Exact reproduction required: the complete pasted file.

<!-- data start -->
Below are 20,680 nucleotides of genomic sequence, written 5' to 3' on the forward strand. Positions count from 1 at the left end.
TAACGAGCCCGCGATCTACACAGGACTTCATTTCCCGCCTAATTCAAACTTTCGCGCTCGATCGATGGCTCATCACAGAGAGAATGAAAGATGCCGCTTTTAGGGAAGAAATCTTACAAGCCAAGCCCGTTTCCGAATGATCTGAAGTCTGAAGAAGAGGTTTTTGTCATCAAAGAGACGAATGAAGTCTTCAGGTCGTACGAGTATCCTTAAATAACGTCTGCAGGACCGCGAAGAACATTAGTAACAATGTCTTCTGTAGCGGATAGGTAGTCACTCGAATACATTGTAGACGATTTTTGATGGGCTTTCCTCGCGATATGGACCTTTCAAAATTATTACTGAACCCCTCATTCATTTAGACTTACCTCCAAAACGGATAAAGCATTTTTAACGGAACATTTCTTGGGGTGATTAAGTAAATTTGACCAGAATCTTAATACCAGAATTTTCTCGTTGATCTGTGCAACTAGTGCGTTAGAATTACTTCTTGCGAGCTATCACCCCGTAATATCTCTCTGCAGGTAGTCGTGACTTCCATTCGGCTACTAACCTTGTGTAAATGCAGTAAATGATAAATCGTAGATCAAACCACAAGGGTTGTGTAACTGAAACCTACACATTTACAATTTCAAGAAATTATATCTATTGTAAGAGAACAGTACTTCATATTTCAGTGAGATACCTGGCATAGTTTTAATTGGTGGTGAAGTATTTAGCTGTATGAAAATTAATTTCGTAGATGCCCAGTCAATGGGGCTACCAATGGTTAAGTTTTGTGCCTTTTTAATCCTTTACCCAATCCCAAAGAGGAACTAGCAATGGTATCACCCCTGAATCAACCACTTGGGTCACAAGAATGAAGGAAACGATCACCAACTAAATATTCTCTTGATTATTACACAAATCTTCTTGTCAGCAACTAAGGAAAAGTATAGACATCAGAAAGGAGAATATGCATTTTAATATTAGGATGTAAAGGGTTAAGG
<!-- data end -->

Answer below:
Below are 20,680 nucleotides of genomic sequence, written 5' to 3' on the forward strand. Positions count from 1 at the left end.
TAACGAGCCCGCGATCTACACAGGACTTCATTTCCCGCCTAATTCAAACTTTCGCGCTCGATCGATGGCTCATCACAGAGAGAATGAAAGATGCCGCTTTTAGGGAAGAAATCTTACAAGCCAAGCCCGTTTCCGAATGATCTGAAGTCTGAAGAAGAGGTTTTTGTCATCAAAGAGACGAATGAAGTCTTCAGGTCGTACGAGTATCCTTAAATAACGTCTGCAGGACCGCGAAGAACATTAGTAACAATGTCTTCTGTAGCGGATAGGTAGTCACTCGAATACATTGTAGACGATTTTTGATGGGCTTTCCTCGCGATATGGACCTTTCAAAATTATTACTGAACCCCTCATTCATTTAGACTTACCTCCAAAACGGATAAAGCATTTTTAACGGAACATTTCTTGGGGTGATTAAGTAAATTTGACCAGAATCTTAATACCAGAATTTTCTCGTTGATCTGTGCAACTAGTGCGTTAGAATTACTTCTTGCGAGCTATCACCCCGTAATATCTCTCTGCAGGTAGTCGTGACTTCCATTCGGCTACTAACCTTGTGTAAATGCAGTAAATGATAAATCGTAGATCAAACCACAAGGGTTGTGTAACTGAAACCTACACATTTACAATTTCAAGAAATTATATCTATTGTAAGAGAACAGTACTTCATATTTCAGTGAGATACCTGGCATAGTTTTAATTGGTGGTGAAGTATTTAGCTGTATGAAAATTAATTTCGTAGATGCCCAGTCAATGGGGCTACCAATGGTTAAGTTTTGTGCCTTTTTAATCCTTTACCCAATCCCAAAGAGGAACTAGCAATGGTATCACCCCTGAATCAACCACTTGGGTCACAAGAATGAAGGAAACGATCACCAACTAAATATTCTCTTGATTATTACACAAATCTTCTTGTCAGCAACTAAGGAAAAGTATAGACATCAGAAAGGAGAATATGCATTTTAATATTAGGATGTAAAGGGTTAAGG